The Orioles—the team that once led the league in payroll for a few years, as late as 1998—didn't keep up with the times by raising their payroll accordingly. What's that line about you can't put a price on happiness?
Given all the Yankee $ucce$$ at landing the free agents of their choice, why should we expect Lee to be any different? After all, we know that player$ are only human and everyone has got their price—we just have to find out what Lee's is.
The sky's the limit
Every year there is some hot free agent-to-be that we are sure will set an all-time record whenever he signs, and there is no reason to beLEEve that Cliff will be any different. 7-0 with a 1.26 postseason ERA speaks for itself.
Still, I do not consider him to be the best. Aside from players like Sandy Koufax or Bob Gibson, a more recognizable player I'd always give the nod to is "Automatic" Andy Pettite. Like Kobe Bryant in the NBA, you may not like him, but you can't help but respect him after all he's done. The all-time leader in postseason wins with 19 apparently met his match yesterday, losing another gem to someone who just plain pitched better.
Still, you have to wonder if Yankee fan$ are even concerned. After all, as fun as it would be to see them go down in defeat to a team that has never even made a single World Series, they are used to getting who they want, and what better way to ensure the "embarrassment" of losing to a subpar team never happens again than to simply buy out your competition?
Where have we heard that before?
While we sit back and laugh at the Yankee$ possibly losing to the upstart Rangers, you can't help but think that they've already put their Lee-33 jerseys on layaway the same way they thought Johan Santana would be theirs once the small-market Minnesota Twins could no longer afford him.
I mean, you can't blame them, right? It's the Yankee way. This is the same spoiled base that allegedly yelled "Enjoy him while you can, in two years, he's ours" after a stellar outing.
The only fun now will be guessing how much and for how long. Initally I'd say 7 years and $200 million just for fun. I mean, if Sabathia can get $161 million out of them, surely Lee will get more. That's "only" $28 million a season, or a few million pennies more than Teixeira's $23 million average.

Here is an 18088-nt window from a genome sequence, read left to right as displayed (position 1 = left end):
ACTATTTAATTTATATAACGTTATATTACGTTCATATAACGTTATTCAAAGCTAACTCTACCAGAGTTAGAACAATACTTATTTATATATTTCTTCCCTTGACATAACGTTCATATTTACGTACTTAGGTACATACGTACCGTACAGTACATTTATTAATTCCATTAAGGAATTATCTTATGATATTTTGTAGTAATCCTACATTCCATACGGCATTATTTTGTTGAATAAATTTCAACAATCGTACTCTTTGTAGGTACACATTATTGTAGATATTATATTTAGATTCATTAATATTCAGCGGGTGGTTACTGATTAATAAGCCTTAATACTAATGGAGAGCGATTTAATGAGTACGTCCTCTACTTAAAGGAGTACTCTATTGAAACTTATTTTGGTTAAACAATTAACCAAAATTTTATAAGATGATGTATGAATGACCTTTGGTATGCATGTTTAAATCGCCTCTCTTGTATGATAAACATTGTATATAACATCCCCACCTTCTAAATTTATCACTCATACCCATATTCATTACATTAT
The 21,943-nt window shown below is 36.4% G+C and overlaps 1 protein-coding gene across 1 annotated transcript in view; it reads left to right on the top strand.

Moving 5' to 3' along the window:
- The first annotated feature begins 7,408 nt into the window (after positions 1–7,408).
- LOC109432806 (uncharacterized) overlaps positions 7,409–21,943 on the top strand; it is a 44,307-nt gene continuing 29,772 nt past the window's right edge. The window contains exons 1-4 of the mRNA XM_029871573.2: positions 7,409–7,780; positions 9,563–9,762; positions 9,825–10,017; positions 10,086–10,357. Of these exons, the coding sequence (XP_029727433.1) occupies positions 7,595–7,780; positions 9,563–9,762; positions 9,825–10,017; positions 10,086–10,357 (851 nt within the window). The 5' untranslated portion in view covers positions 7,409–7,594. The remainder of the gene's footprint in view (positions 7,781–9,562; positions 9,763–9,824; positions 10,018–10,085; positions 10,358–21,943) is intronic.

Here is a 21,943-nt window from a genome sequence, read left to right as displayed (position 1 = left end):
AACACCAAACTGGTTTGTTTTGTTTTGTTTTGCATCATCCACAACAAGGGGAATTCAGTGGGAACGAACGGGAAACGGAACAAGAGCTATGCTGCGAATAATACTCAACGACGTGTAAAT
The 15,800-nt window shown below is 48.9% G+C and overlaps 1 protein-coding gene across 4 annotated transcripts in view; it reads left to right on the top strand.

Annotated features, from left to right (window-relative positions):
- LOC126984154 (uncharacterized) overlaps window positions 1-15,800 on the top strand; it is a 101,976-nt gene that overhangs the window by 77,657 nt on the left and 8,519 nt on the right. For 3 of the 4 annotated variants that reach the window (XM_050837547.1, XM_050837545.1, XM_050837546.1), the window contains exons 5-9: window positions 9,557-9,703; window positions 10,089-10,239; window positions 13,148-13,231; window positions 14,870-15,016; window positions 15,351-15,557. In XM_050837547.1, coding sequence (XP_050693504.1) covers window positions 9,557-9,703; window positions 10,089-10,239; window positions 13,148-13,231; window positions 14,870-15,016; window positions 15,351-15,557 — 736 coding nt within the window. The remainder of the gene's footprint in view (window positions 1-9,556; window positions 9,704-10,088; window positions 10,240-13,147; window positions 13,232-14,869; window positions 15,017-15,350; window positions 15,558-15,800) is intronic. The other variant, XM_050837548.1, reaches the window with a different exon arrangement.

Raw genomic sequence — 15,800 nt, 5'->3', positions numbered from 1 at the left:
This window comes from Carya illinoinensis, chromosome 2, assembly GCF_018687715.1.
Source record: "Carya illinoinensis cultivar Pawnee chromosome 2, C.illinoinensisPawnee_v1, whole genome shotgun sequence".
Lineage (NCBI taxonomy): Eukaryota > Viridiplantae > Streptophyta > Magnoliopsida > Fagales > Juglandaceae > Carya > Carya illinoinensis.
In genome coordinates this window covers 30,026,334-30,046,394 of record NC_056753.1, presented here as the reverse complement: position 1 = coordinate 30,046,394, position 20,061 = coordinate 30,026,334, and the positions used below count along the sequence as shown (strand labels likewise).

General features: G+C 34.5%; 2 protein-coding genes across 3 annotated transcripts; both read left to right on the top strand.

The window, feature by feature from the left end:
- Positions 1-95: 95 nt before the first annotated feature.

Look at it this way, that "bargain" would come at 5 million less than the choke-artist, save for 2009, himself, A-Rod, the king of the meaningless home run.
So is there no hope?
The best Texas Ranger fans can hope for, and baseball in that matter, is that Texas goes on to win the World Series with Lee playing such a vital role that he feels some sort of gratitude and repays the club that finally got him there after making four stops in a little over 14 months.
Why would someone this good be traded four times—Cleveland-Philadelphia, Seattle, and finally Texas—all in a little over a year? Simple: no one wants to be caught holding him when the music stops. Alas, this is where the Yankee$ more often than not, are happy to oblige.
Lee, a Benton, Arkansas native, may want to pitch closer to home. Heck, what I am talking about, that didn't work for Teixeira or Sabathia.
Don't forget that it was the Yankee$ who tried to trade for Lee at the 2010 deadline only to see him whisked away at the last moment. They were trying to avoid just this scenario. Let's also not forget that is is Lee who never won a ring.
If it all goes to plan, you can rest assured they will never put themselves though that again.
See, the Yankee$ always get their man, one way or another.
There will be those no doubt that claim they lost out on Vladimir Guerrero or someone else when it was just widely assumed they'd end up in New York. While that may be true, name me the last major free agent to spurn New York in favor of a rival for the good of the game.
Some might say Joe Mauer, who I suggested would all but pick up the ugly New York accent upon his arrival in the Bronx, but really, was he ever actually even considered? Publicly, I mean? It seemed to be more of a wish than an actual thought, unlike Lee.
I'm waiting, and so are the Yankee$......for Cliff Lee.
As was the plan all along.
Information and statistics from ESPN.com, Baseball-Reference.com, MLB.com, and Wikipedia directly contributed to the content of this article.